The referendum has been barred in the Brcko District, so those eligible to vote have been encouraged to visit polling stations in two nearby municipalities. Donji Zabar is one of them. RS authorities have reportedly provided free transfers by bus for those wishing to vote.
  • So far, turnout figures announced by RS authorities have been a touch stronger than those in Bosnia's presidential election of October 2014. 
     
    By 11am in that election, turnout was 14.2 percent across the whole country, and 16.2 percent in Republika Srpska. 
     
    Today's referendum has seen 17.7 percent of the 1.2 million eligible RS citizens cast their votes by 11am. 
     
    The next press conference to announce turnout is set for 2pm.
  • Srna news agency reported queues to vote of up to 50 metres in the Serbian city of Novi Sad. RS citizens living abroad are able to vote in Serbia, Russia, Austria, Germany, the Netherlands, Belgium and France.
  • The latest turnout results are out. Local media report that 372,280 people showed up to cast ballots before 1pm - that's 30.48 percent of registered voters. The highest figure was seen in the eastern municipality of Kalinovik, where the figure was 50.91 percent.
     
    Local media report that President of the National Assembly of RS, Nedeljko Cubrilovic, has spoken out to say that tensions over the referendum - which has been banned by the country's Constitutional Court - are unnecessary and that sanctions will only worsen the situation in Bosnia and Herzegovina. 
     
    RS President Milorad Dodik earlier today said that peace was prevailing in the mostly Serb-dominated entity and that he expected no unpleasant incidents today. Dodik, too, scoffed at the prospect of sanctions. 
     
    "If anybody wants to arrest somebody, let them arrest the entire referendum," he said, according to news website Klix.ba.
     
    In the meantime, youth activists in Sarajevo expressed their concern over the increasing warlike rhetoric that has been associated with the referendum in a petition on Change.org.
     
    Called the Sarajevo Declaration of Peace, it says the main priority for any policy in Bosnia should be keeping the peace.
     
    "Every person and every group should have the right to choose their own customs, language, faith, loyalty and holidays, but with full respect for others and without offending or limiting any other individual or collective in their rights," says the petition.
     
    Casting a ballot. Photo: Anadolu
     
  • Mayor of the eastern town of Srebrenica, Camil Durakovic, who opposes the referendum, has told local media it is only a "small survey" and said the estimated 700,000 euro cost to the entity budget is a heavy price to pay.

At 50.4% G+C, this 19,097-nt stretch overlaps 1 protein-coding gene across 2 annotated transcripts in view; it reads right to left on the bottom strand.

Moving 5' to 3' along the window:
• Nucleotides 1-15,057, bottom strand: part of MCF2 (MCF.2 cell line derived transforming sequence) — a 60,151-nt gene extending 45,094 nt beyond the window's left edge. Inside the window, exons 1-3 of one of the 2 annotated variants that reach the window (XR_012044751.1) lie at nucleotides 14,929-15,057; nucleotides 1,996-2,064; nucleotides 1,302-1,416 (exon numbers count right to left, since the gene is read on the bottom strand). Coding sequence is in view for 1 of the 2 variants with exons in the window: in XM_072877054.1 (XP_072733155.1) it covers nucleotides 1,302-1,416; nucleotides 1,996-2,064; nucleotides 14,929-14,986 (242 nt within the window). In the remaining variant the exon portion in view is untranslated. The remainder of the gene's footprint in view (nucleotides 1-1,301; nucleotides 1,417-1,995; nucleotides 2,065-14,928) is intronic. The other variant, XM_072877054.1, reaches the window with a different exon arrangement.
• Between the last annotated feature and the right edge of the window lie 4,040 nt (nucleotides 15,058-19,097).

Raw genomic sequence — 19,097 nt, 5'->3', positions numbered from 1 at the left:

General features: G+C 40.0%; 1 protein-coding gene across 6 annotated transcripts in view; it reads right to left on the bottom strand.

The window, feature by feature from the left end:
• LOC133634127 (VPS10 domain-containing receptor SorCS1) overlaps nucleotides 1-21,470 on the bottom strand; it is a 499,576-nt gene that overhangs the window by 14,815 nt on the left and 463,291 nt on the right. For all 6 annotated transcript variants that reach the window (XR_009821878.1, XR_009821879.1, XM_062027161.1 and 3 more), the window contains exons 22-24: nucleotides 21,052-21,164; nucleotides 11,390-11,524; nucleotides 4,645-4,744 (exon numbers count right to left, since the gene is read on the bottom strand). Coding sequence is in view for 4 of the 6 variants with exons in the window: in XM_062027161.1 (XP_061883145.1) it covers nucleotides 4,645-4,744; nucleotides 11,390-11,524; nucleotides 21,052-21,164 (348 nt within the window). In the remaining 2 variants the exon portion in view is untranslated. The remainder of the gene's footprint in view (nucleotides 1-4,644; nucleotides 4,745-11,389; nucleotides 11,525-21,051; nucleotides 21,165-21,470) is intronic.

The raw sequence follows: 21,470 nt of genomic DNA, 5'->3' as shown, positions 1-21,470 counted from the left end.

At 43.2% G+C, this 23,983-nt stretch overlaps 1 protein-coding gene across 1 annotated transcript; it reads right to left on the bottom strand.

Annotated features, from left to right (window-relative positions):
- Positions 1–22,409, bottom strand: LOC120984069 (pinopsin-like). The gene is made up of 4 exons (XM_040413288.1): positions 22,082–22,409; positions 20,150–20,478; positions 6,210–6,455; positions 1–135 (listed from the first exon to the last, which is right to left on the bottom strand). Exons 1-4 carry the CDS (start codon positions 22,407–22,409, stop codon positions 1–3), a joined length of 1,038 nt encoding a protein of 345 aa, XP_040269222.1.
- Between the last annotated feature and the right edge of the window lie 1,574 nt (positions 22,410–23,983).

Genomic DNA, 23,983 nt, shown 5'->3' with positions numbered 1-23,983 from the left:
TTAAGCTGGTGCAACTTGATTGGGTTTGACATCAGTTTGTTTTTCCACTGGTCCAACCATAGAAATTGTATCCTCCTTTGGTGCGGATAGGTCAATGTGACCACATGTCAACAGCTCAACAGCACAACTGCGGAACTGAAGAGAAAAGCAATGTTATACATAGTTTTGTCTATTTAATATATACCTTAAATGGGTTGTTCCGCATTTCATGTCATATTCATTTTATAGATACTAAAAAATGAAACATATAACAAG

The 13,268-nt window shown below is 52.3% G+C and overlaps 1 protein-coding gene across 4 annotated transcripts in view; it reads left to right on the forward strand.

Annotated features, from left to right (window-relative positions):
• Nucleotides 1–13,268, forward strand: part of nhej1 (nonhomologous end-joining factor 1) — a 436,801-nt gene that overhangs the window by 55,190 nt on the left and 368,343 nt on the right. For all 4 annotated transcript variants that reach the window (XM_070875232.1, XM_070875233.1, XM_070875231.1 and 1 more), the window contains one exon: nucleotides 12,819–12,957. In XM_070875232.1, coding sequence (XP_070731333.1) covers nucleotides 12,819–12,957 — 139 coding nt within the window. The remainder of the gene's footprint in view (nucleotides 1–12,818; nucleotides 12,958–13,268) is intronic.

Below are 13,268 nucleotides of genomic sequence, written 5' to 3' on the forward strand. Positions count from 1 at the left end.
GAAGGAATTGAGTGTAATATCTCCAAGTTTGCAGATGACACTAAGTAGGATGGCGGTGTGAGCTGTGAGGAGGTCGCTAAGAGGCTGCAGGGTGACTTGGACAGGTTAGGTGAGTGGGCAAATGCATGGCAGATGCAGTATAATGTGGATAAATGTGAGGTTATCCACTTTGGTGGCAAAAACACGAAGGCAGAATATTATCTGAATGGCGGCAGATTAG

Mayor of Srebrenica Camil Durakovic. Photo: Anadolu
     
  • RTRS TV reports that turnout at four polling stations in Austria by 1pm was about 1,200 people, according to head of the RS representative office in Vienna, Mladen Filipovic.
  • The president of Republika Srpska's Socialist Party, Petar Djokic, has hailed today's referendum as an example of freedom of expression, adding that it was an achievement in democratic development and maturity.
     
    According to local media, he said RS citizens had been "forced" to act to protect their right to their public holiday, "and I am convinced [the result] will be for January 9," he added.
     
    Others, though, expressed grave concerns about the vote on Twitter.
     
  • Turnout at 3pm was 39.65 percent, or 484,328 people, according to the referendum commission. The highest figure so far was seen in the western municipality of Kupres, at 64.66 percent.
     
    As a point of comparison, turnout in Bosnia's October 2014 general election by 3pm was 36.6 percent across the whole of the country, with 40.4 percent turnout in Republika Srpska.
  • The words of former RS President Blijana Plavsic have gained traction across regional media today.
     
    The former politician, who pleaded guilty in 2003 to a count of crimes against humanity and served a prison sentence, said she did not usually go out to vote for parties but that today's referendum was an act of defence. 
     
    "I think everyone knows this is an act of defence of RS," she said, adding that she had helped create RS. She also said she believed the matter was "not within the jurisdiction" of the Constitutional Court.
  • Vice president of NGO Women of Srebrenica Nura Begovic has called the referendum a blow to victims and their families, according to news website Klix.ba.
     
    Srebrenica, where more than 7,000 Muslim men and boys were massacred in 1995 by Bosnian Serb forces, now falls under RS territory. 
     
    "Today was very difficult. We know that all this is happening for election purposes because in this way, to call a referendum, Milorad Dodik collects political points," said Begovic, according to Klix.ba.
     
    She added that the Women of Srebrenica would never accept January 9 as RS's national day.
  • 150 RS citizens have voted in the referendum from Russia, according to press agency Srna. The RS's representative office in Moscow will be open until 8pm local time.